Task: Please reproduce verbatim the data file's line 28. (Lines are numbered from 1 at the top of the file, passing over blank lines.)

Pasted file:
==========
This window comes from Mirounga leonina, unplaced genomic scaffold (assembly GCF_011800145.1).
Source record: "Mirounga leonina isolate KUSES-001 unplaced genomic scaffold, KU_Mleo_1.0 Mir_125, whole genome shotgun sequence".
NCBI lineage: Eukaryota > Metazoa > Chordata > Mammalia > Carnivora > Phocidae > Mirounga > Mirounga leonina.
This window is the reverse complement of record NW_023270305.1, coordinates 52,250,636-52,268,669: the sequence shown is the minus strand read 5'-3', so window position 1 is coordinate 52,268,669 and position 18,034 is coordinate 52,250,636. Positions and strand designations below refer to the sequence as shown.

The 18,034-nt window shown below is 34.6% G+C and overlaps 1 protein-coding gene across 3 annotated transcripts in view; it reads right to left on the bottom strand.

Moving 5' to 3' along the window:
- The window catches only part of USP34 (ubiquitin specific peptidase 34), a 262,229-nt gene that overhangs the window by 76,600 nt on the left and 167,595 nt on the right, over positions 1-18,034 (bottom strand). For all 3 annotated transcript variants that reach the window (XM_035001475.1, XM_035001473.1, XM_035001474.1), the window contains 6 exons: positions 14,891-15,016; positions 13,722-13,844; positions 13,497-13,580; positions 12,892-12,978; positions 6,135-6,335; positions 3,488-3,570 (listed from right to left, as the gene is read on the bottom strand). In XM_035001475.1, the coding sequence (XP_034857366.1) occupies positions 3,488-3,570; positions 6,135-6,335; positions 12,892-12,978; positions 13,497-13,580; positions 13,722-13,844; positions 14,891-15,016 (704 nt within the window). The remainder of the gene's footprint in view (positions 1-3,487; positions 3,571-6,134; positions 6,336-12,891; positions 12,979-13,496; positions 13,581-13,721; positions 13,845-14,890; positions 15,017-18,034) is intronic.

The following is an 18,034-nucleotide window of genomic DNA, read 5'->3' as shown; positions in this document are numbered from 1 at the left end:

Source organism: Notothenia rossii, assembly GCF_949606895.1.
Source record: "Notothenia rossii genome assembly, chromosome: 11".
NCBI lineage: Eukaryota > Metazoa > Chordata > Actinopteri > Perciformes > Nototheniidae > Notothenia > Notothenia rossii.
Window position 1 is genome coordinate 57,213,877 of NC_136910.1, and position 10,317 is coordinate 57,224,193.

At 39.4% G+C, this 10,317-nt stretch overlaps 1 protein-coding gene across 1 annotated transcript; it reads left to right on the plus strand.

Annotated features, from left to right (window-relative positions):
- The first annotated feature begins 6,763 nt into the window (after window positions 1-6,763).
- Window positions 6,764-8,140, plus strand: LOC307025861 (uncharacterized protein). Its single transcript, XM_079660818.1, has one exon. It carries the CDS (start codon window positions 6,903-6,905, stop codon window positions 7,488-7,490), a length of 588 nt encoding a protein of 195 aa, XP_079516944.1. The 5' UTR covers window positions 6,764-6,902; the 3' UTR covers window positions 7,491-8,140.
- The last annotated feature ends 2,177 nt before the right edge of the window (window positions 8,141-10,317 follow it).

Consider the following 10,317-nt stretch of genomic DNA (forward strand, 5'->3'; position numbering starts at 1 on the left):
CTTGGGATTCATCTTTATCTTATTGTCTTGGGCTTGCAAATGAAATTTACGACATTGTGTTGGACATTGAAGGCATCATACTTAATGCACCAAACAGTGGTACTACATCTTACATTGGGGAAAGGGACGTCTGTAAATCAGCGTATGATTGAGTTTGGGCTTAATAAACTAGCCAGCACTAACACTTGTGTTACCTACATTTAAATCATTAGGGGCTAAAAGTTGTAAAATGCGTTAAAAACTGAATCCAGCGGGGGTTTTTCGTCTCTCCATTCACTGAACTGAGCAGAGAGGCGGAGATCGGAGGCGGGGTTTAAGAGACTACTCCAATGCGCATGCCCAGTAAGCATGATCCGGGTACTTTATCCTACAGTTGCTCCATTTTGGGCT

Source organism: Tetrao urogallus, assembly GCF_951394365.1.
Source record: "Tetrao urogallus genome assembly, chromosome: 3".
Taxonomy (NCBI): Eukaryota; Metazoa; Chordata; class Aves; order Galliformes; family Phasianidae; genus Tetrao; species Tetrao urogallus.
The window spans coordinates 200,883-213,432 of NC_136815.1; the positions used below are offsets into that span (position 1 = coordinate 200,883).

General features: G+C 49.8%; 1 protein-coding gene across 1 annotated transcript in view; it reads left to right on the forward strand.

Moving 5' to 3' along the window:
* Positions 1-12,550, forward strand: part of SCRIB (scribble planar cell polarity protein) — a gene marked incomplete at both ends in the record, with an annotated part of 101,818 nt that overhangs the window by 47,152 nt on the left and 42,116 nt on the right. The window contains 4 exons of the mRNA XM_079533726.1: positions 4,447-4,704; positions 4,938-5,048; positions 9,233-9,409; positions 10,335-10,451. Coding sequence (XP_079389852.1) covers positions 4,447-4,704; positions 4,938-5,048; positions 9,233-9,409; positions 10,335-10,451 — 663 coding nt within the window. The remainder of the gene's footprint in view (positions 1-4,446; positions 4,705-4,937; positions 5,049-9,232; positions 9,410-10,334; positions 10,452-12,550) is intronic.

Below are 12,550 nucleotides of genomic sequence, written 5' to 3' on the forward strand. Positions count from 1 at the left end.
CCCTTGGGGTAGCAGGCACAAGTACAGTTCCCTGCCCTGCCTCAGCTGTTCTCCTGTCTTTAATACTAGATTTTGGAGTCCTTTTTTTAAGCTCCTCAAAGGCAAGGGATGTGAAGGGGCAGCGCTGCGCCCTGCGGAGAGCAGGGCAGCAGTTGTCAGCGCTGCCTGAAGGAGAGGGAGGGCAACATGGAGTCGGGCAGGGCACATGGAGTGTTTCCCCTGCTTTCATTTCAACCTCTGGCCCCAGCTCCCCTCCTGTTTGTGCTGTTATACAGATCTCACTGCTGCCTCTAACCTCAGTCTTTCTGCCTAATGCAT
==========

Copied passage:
CCCTTGGGGTAGCAGGCACAAGTACAGTTCCCTGCCCTGCCTCAGCTGTTCTCCTGTCTTTAATACTAGATTTTGGAGTCCTTTTTTTAAGCTCCTCAAAGGCAAGGGATGTGAAGGGGCAGCGCTGCGCCCTGCGGAGAGCAGGGCAGCAGTTGTCAGCGCTGCCTGAAGGAGAGGGAGGGCAACATGGAGTCGGGCAGGGCACATGGAGTGTTTCCCCTGCTTTCATTTCAACCTCTGGCCCCAGCTCCCCTCCTGTTTGTGCTGTTATACAGATCTCACTGCTGCCTCTAACCTCAGTCTTTCTGCCTAATGCAT